App predicts who’ll die next on 'Game of Thrones'
App factors in data from the television show and books such as characters' house, age and marital status to calculate their life expectancy on the series
Beware: So many spoilers
It seems some fans of the fantasy series "Game of Thrones" can't wait for the next installment of the TV show, as a group of web developers have developed a way to predict which character will die next.
Using data from the television show, books and online encyclopaedias, a team at the Technical University of Munich have designed an algorithm to work out how likely each character is to perish.
Using factors such as the house a character belongs to, their age, whether they're single or married and the number of previously perished relatives, the algorithm predicts their chances of getting through to the series finale.
Currently, the young king Tommen Baratheon is most likely to be killed at 97 per cent, followed by Stannis Baratheon (96 per cent) and Daenerys Targaryen (95 per cent).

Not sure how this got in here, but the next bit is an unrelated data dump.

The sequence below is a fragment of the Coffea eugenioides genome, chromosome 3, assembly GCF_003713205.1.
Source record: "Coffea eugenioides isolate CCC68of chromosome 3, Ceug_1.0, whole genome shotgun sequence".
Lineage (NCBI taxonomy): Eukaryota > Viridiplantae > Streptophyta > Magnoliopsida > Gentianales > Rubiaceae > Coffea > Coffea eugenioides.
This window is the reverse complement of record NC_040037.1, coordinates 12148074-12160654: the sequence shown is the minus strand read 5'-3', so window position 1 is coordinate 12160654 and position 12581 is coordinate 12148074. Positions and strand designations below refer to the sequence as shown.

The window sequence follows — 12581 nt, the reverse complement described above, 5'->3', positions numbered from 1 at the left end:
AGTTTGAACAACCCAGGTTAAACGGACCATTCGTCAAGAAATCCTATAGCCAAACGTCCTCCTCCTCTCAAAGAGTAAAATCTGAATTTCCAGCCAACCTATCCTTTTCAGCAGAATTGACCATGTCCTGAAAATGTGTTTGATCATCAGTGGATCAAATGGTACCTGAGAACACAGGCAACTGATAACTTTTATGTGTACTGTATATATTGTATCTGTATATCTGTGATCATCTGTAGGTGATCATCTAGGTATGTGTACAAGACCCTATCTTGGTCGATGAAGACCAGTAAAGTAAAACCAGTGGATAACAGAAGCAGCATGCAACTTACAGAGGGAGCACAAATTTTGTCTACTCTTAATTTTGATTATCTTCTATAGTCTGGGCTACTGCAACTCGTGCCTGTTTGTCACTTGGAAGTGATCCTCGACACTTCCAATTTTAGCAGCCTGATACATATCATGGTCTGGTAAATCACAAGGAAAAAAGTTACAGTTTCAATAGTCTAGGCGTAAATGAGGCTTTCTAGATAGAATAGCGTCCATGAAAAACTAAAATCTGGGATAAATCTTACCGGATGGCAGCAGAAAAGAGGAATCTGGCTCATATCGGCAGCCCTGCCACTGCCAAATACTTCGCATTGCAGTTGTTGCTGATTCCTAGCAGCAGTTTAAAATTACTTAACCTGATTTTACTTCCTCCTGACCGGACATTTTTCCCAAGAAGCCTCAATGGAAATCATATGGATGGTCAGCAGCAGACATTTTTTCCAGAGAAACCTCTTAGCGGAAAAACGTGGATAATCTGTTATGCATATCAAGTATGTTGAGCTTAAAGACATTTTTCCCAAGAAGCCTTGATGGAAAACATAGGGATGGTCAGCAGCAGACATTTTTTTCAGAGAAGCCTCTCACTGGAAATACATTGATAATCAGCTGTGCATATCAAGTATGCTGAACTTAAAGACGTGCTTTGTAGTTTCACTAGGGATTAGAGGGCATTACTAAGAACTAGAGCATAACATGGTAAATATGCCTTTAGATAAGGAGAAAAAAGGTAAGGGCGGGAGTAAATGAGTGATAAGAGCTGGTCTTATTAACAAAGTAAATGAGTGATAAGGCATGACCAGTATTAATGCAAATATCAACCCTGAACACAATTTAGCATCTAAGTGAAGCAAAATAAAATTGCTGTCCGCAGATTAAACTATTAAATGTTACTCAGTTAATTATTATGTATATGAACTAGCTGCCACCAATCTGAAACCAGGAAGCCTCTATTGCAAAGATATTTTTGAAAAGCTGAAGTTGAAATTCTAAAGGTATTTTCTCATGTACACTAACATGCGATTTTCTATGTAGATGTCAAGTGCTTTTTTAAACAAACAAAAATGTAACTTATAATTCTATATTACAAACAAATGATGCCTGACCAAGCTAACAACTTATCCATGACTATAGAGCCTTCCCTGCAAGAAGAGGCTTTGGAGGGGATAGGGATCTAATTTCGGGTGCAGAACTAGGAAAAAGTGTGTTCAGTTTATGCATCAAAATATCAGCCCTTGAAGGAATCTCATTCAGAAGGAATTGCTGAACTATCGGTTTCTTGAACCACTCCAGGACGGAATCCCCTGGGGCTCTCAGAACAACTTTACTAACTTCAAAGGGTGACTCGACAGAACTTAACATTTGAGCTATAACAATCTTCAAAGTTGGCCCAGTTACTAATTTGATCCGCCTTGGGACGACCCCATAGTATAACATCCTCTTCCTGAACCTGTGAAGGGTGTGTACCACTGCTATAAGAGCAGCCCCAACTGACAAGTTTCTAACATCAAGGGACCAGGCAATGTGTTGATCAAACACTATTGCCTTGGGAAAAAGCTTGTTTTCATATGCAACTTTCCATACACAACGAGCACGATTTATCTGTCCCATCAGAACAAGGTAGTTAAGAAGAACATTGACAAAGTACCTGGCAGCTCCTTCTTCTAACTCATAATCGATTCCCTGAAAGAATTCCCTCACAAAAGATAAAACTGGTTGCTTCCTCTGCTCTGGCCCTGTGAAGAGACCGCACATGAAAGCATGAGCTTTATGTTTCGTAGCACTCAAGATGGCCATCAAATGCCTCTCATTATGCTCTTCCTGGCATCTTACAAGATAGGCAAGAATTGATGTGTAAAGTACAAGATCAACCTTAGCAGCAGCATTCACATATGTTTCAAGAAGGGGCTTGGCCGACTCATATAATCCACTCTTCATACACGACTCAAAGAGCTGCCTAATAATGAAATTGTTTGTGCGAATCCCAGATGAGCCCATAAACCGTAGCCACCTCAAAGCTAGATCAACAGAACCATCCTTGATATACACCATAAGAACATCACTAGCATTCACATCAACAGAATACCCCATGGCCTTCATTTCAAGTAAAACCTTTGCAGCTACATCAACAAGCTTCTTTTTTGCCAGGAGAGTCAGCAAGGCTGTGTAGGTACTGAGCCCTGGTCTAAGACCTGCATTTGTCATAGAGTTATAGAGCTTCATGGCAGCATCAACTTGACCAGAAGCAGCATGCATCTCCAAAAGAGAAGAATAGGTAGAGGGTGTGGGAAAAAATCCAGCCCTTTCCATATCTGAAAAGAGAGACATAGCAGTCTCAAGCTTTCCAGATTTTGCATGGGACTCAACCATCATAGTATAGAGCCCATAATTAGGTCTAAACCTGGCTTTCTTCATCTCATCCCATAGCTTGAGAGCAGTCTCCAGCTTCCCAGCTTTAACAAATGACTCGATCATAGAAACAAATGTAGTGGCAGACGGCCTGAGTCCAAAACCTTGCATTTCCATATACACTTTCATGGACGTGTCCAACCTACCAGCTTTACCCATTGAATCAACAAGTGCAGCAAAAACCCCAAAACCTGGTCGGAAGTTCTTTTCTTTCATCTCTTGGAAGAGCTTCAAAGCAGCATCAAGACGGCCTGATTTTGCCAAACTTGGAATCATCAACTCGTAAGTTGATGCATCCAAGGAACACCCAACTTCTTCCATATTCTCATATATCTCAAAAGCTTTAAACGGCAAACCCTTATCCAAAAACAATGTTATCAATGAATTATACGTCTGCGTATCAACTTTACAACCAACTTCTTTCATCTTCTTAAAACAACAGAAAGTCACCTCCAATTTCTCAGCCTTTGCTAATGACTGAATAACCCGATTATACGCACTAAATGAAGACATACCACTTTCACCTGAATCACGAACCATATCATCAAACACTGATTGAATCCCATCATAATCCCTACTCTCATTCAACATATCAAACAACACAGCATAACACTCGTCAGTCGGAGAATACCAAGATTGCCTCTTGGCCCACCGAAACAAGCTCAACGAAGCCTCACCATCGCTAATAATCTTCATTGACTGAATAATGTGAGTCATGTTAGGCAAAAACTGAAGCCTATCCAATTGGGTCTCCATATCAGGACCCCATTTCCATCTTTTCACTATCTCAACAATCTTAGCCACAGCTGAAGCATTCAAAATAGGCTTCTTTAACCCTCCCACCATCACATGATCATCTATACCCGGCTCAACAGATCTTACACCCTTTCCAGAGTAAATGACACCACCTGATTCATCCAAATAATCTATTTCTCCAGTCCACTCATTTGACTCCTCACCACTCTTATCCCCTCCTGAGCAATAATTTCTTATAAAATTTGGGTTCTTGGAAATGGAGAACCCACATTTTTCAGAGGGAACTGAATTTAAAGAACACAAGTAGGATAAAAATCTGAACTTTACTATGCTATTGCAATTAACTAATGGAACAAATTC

"We wanted to tell some of the 'Game of Thrones' stories using data that we acquire on the web," the team's description reads on their website, A Song of Ice and Data.
"Many fans of the Ice and Fire books and of the HBO show have amassed a lot of data about the plot, the characters, the great houses of Westeros, the history and culture of the world of Ice and Fire, and in general anything you can think about this cultural phenomenon."
'Game of Thrones' began airing on HBO in 2011 and is based on a series of fantasy novels first published in 1996 and written by American author George R. R. Martin.
Jeremy Darroch, CEO of Sky, which broadcasts "Game of Thrones" in the U.K., stressed the importance of the company's partnership with HBO.
"We could see at the time that drama, and big budget drama in particular, was really going to be a growing trend," he said.
Unfortunately, Darroch refused to reveal the fate of fan favourite Jon Snow. Viewers will have to wait for the show's sixth season to premiere.
You can access A Song of Ice and Data here.